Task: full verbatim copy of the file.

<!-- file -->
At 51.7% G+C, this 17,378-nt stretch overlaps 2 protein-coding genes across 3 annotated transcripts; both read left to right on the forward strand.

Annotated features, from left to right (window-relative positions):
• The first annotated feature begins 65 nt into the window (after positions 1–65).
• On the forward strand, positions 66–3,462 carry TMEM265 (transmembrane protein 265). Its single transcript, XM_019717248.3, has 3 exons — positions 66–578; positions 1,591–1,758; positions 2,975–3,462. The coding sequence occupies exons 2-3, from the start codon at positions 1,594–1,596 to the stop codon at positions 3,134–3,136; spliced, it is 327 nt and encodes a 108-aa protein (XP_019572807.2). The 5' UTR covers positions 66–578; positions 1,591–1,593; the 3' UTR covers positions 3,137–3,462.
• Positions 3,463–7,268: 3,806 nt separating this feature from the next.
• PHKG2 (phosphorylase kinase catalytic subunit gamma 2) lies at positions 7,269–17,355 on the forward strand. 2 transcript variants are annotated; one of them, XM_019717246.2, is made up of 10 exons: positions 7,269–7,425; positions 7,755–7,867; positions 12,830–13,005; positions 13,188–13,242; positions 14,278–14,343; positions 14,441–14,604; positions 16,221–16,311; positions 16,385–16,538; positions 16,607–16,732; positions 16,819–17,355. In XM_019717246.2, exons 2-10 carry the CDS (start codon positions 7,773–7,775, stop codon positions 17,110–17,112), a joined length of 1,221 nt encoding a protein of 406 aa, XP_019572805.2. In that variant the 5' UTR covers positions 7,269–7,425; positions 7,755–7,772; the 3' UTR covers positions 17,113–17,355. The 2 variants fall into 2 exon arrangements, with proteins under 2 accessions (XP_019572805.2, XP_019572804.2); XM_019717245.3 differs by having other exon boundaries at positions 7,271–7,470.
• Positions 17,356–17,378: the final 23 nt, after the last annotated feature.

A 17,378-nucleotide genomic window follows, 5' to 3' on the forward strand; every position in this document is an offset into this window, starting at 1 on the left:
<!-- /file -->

At 51.7% G+C, this 17,378-nt stretch overlaps 2 protein-coding genes across 3 annotated transcripts; both read left to right on the forward strand.

Annotated features, from left to right (window-relative positions):
• The first annotated feature begins 65 nt into the window (after positions 1–65).
• On the forward strand, positions 66–3,462 carry TMEM265 (transmembrane protein 265). Its single transcript, XM_019717248.3, has 3 exons — positions 66–578; positions 1,591–1,758; positions 2,975–3,462. The coding sequence occupies exons 2-3, from the start codon at positions 1,594–1,596 to the stop codon at positions 3,134–3,136; spliced, it is 327 nt and encodes a 108-aa protein (XP_019572807.2). The 5' UTR covers positions 66–578; positions 1,591–1,593; the 3' UTR covers positions 3,137–3,462.
• Positions 3,463–7,268: 3,806 nt separating this feature from the next.
• PHKG2 (phosphorylase kinase catalytic subunit gamma 2) lies at positions 7,269–17,355 on the forward strand. 2 transcript variants are annotated; one of them, XM_019717246.2, is made up of 10 exons: positions 7,269–7,425; positions 7,755–7,867; positions 12,830–13,005; positions 13,188–13,242; positions 14,278–14,343; positions 14,441–14,604; positions 16,221–16,311; positions 16,385–16,538; positions 16,607–16,732; positions 16,819–17,355. In XM_019717246.2, exons 2-10 carry the CDS (start codon positions 7,773–7,775, stop codon positions 17,110–17,112), a joined length of 1,221 nt encoding a protein of 406 aa, XP_019572805.2. In that variant the 5' UTR covers positions 7,269–7,425; positions 7,755–7,772; the 3' UTR covers positions 17,113–17,355. The 2 variants fall into 2 exon arrangements, with proteins under 2 accessions (XP_019572805.2, XP_019572804.2); XM_019717245.3 differs by having other exon boundaries at positions 7,271–7,470.
• Positions 17,356–17,378: the final 23 nt, after the last annotated feature.

A 17,378-nucleotide genomic window follows, 5' to 3' on the forward strand; every position in this document is an offset into this window, starting at 1 on the left: